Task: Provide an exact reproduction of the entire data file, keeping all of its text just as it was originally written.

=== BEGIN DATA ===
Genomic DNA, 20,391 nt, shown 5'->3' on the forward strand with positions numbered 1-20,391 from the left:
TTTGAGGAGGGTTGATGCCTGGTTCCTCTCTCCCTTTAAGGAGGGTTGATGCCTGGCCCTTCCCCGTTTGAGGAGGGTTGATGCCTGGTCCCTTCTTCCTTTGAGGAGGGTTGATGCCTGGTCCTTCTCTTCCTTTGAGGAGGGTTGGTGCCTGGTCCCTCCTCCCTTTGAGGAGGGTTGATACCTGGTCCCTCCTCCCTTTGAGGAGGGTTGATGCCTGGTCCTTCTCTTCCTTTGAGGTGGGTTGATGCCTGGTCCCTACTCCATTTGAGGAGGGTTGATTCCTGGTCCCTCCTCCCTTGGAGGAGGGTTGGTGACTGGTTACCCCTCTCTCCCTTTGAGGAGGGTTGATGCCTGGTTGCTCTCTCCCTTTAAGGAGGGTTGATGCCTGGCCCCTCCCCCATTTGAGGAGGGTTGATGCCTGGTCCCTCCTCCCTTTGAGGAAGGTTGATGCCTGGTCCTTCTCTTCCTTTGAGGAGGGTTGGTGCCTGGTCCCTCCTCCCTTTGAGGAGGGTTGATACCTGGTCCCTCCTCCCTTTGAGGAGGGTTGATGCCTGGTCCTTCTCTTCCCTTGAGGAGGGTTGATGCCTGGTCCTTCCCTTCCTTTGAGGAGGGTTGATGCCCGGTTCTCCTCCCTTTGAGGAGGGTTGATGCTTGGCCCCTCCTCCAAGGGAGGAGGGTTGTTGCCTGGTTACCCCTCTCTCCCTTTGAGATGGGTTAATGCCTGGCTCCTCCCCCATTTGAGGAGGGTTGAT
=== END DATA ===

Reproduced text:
Genomic DNA, 20,391 nt, shown 5'->3' on the forward strand with positions numbered 1-20,391 from the left:
TTTGAGGAGGGTTGATGCCTGGTTCCTCTCTCCCTTTAAGGAGGGTTGATGCCTGGCCCTTCCCCGTTTGAGGAGGGTTGATGCCTGGTCCCTTCTTCCTTTGAGGAGGGTTGATGCCTGGTCCTTCTCTTCCTTTGAGGAGGGTTGGTGCCTGGTCCCTCCTCCCTTTGAGGAGGGTTGATACCTGGTCCCTCCTCCCTTTGAGGAGGGTTGATGCCTGGTCCTTCTCTTCCTTTGAGGTGGGTTGATGCCTGGTCCCTACTCCATTTGAGGAGGGTTGATTCCTGGTCCCTCCTCCCTTGGAGGAGGGTTGGTGACTGGTTACCCCTCTCTCCCTTTGAGGAGGGTTGATGCCTGGTTGCTCTCTCCCTTTAAGGAGGGTTGATGCCTGGCCCCTCCCCCATTTGAGGAGGGTTGATGCCTGGTCCCTCCTCCCTTTGAGGAAGGTTGATGCCTGGTCCTTCTCTTCCTTTGAGGAGGGTTGGTGCCTGGTCCCTCCTCCCTTTGAGGAGGGTTGATACCTGGTCCCTCCTCCCTTTGAGGAGGGTTGATGCCTGGTCCTTCTCTTCCCTTGAGGAGGGTTGATGCCTGGTCCTTCCCTTCCTTTGAGGAGGGTTGATGCCCGGTTCTCCTCCCTTTGAGGAGGGTTGATGCTTGGCCCCTCCTCCAAGGGAGGAGGGTTGTTGCCTGGTTACCCCTCTCTCCCTTTGAGATGGGTTAATGCCTGGCTCCTCCCCCATTTGAGGAGGGTTGAT